Every decent guide for healthy eating encourages us to eat more fruits and veggies. Why? An abundance of fruits and veggies has been associated with lower risk of a whole range of conditions, from hypertension, to diabetes, cancer, heart disease and the metabolic syndrome.
Guidelines don't just encourage us to eat more plants, they suggest we eat a rainbow -- a variety of fruits and veggies. The latest superfruit trend has also hyped several supposedly high performers from the plant kingdom, touting their assumed powers above other humble non-exotic varieties.
Does fruit choice matter? Should we eat what we like, what's affordable and available, or should we carefully select specific, health promoting fruit?
Two new studies, just published, address this question. Let's take a look.
Quantity or quality?
When it comes to reducing the risk of Type 2 diabetes, some fruit are better than others, so concludes a study in the British Medical Journal (BMJ). The researchers pooled the findings of three large studies, following the diet and disease of 185,000 people for more than 12 years. About 12,000 people developed diabetes during that time, and while people that ate more fruit also usually made other healthy lifestyle choices (like exercising more and eating fewer calories), after controlling for all these, the researchers found that specific whole fruit, especially blueberries, apples and grapes, where associated with lower risk of diabetes, while other fruit, such as strawberries and cantaloupe, less so.
Fruit juice, though, didn't confer the same protection. Greater fruit juice consumption was linked with greater risk of diabetes.
The other study, published in the American Journal of Clinical Nutrition, looked at fruit variety and coronary heart disease. This study followed a cohort of about 120,000 people for more than 20 years, during which about 6,000 developed heart disease. After controlling for other variables, this study found that the quantity of fruit was more important than the variety. The people who ate the most fruits and vegetables had a 17 percent lower risk of ischemic heart disease. But quantity aside, some fruits and veggies, such as citrus fruit and green leafy veggies, seemed to matter more -- as long as quantity was maintained.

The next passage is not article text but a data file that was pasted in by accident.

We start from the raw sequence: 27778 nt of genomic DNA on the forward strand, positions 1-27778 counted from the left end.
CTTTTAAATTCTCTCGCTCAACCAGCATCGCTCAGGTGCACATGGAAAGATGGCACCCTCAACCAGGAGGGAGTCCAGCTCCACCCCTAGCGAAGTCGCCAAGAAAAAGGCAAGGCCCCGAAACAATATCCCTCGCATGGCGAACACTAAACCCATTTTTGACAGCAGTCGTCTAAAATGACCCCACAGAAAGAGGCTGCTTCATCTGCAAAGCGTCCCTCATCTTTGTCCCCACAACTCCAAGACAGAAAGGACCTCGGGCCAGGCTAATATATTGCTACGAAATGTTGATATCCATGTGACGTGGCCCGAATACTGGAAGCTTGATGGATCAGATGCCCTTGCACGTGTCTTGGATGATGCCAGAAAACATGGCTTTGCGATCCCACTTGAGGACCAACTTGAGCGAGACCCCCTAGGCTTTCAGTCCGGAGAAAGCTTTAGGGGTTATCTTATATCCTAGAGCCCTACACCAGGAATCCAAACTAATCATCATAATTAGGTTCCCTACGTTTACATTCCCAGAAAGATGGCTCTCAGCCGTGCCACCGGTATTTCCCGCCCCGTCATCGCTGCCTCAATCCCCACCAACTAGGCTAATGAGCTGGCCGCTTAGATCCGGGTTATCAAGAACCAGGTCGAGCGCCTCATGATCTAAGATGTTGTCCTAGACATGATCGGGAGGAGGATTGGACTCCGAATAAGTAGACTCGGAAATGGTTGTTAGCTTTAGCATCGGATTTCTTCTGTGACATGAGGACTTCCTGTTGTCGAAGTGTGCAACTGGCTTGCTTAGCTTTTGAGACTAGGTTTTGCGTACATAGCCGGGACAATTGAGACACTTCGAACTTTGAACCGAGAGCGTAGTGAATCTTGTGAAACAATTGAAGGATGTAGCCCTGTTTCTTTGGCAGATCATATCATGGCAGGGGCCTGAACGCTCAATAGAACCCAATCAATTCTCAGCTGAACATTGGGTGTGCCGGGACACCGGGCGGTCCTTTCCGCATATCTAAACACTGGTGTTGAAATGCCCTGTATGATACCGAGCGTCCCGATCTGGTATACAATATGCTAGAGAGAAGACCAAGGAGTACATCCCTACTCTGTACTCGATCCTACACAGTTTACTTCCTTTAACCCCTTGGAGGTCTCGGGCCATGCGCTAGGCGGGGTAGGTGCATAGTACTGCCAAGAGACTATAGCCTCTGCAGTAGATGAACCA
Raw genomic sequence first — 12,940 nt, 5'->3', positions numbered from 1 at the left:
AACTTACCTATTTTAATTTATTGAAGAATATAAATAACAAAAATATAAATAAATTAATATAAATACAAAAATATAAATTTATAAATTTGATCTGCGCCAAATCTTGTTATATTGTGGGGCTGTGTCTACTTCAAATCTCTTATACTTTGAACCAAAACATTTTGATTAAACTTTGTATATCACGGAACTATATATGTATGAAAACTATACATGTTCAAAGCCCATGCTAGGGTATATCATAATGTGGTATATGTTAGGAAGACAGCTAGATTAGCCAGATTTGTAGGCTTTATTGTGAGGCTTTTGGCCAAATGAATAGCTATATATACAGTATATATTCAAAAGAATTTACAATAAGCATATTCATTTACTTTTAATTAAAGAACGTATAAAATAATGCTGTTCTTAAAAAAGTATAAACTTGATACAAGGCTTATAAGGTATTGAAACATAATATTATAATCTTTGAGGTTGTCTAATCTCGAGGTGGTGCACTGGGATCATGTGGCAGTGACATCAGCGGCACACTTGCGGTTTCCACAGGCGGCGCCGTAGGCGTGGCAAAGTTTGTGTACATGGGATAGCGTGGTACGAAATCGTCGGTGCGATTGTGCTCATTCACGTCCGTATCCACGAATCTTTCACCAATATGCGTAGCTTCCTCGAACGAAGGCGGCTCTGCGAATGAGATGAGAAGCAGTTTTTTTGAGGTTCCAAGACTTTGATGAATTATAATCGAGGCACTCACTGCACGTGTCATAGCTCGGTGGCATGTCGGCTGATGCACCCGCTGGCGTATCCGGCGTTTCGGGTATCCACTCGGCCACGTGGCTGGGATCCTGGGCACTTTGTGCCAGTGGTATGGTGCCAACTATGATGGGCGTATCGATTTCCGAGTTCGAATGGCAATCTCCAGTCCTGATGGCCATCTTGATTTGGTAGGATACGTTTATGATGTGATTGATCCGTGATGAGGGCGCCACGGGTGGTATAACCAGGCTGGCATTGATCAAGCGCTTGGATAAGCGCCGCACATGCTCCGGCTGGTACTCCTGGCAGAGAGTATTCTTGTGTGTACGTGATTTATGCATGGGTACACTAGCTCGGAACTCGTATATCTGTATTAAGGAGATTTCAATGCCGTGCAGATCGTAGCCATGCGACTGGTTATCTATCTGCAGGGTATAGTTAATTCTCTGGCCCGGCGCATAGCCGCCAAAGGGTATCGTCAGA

Super- and miracle foods and plain old apples
A miracle, by definition, is something that happens very rarely (if at all). But nowadays, superfruit and miracle foods are "discovered" weekly, and incorporated into processed foods and plastered with health claims promising eternal life.
Plants are very clever biochemical machines, it seems like there are many more mysteries within their cell walls that we have yet to discover, and the more research we do, the more benefits we find. (The opposite can be said of the Western processed diet -- the more we explore its effect the more harm we find.) Not to take away from acai, blueberry, lingonberry and mangosteen, but most fruits and veggies, once studied, become super. The love-of-my-kitchen tomato was thought to be poisonous and evil, but is now a superfood because we discovered its health promoting lycopene.
It very well might be that certain fruits and veggies' benefits are more targeted to certain conditions, but since our understanding of this is still limited, I'd stick to a simple plan: eat more fruits and veggies and aim for variety, any variety. As long as you don't confuse whole fruit with fruit juice, and don't consider potatoes and corn to be major veggies, I think you'll be okay. Diet as a whole affects health -- profoundly -- but eating the latest fad miracle fruit, sensationalized by the media, is not likely to make much of a difference. Sorry, but shortcuts are improbable.
Bear in mind, superfruit is a marketing -- not a scientific -- term, invented by the food industry for the sole purpose of selling products. Here's my prediction: the fruits and veggies you like and eat anyway might have their moment of fame, and be rebranded as superfruit once studied, and you'll be able to say you believed in them all along.
For more by Ayala Laufer-Cahana, M.D., click here.
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